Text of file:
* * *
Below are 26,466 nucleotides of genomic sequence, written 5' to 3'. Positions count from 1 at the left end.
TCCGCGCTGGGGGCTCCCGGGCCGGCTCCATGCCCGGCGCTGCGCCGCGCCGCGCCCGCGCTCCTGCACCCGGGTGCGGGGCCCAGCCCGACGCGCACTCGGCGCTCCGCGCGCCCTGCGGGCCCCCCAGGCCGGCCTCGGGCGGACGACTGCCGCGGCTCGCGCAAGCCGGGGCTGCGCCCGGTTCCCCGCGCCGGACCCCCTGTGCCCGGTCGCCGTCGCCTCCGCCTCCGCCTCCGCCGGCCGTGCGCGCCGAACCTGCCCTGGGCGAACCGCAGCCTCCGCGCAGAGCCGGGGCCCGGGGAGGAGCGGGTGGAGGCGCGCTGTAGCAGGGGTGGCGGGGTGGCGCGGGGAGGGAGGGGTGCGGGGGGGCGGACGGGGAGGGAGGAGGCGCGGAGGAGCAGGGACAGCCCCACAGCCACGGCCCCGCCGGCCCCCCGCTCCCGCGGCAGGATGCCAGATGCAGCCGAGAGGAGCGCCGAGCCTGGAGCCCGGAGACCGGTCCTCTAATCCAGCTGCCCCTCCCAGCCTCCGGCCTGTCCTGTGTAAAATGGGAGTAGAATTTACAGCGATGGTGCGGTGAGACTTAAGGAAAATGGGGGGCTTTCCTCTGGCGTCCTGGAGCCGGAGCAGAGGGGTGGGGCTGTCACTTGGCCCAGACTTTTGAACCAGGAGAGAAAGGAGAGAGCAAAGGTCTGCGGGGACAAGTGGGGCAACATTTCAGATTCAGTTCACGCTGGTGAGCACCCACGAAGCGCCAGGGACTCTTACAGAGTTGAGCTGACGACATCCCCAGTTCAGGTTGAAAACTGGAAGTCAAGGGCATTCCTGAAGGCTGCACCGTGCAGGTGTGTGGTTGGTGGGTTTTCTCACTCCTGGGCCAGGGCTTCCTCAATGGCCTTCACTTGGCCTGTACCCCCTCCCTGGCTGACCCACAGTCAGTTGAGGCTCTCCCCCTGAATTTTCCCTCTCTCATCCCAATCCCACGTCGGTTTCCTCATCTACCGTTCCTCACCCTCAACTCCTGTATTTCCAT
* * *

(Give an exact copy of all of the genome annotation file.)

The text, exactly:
Below are 26,466 nucleotides of genomic sequence, written 5' to 3'. Positions count from 1 at the left end.
TCCGCGCTGGGGGCTCCCGGGCCGGCTCCATGCCCGGCGCTGCGCCGCGCCGCGCCCGCGCTCCTGCACCCGGGTGCGGGGCCCAGCCCGACGCGCACTCGGCGCTCCGCGCGCCCTGCGGGCCCCCCAGGCCGGCCTCGGGCGGACGACTGCCGCGGCTCGCGCAAGCCGGGGCTGCGCCCGGTTCCCCGCGCCGGACCCCCTGTGCCCGGTCGCCGTCGCCTCCGCCTCCGCCTCCGCCGGCCGTGCGCGCCGAACCTGCCCTGGGCGAACCGCAGCCTCCGCGCAGAGCCGGGGCCCGGGGAGGAGCGGGTGGAGGCGCGCTGTAGCAGGGGTGGCGGGGTGGCGCGGGGAGGGAGGGGTGCGGGGGGGCGGACGGGGAGGGAGGAGGCGCGGAGGAGCAGGGACAGCCCCACAGCCACGGCCCCGCCGGCCCCCCGCTCCCGCGGCAGGATGCCAGATGCAGCCGAGAGGAGCGCCGAGCCTGGAGCCCGGAGACCGGTCCTCTAATCCAGCTGCCCCTCCCAGCCTCCGGCCTGTCCTGTGTAAAATGGGAGTAGAATTTACAGCGATGGTGCGGTGAGACTTAAGGAAAATGGGGGGCTTTCCTCTGGCGTCCTGGAGCCGGAGCAGAGGGGTGGGGCTGTCACTTGGCCCAGACTTTTGAACCAGGAGAGAAAGGAGAGAGCAAAGGTCTGCGGGGACAAGTGGGGCAACATTTCAGATTCAGTTCACGCTGGTGAGCACCCACGAAGCGCCAGGGACTCTTACAGAGTTGAGCTGACGACATCCCCAGTTCAGGTTGAAAACTGGAAGTCAAGGGCATTCCTGAAGGCTGCACCGTGCAGGTGTGTGGTTGGTGGGTTTTCTCACTCCTGGGCCAGGGCTTCCTCAATGGCCTTCACTTGGCCTGTACCCCCTCCCTGGCTGACCCACAGTCAGTTGAGGCTCTCCCCCTGAATTTTCCCTCTCTCATCCCAATCCCACGTCGGTTTCCTCATCTACCGTTCCTCACCCTCAACTCCTGTATTTCCAT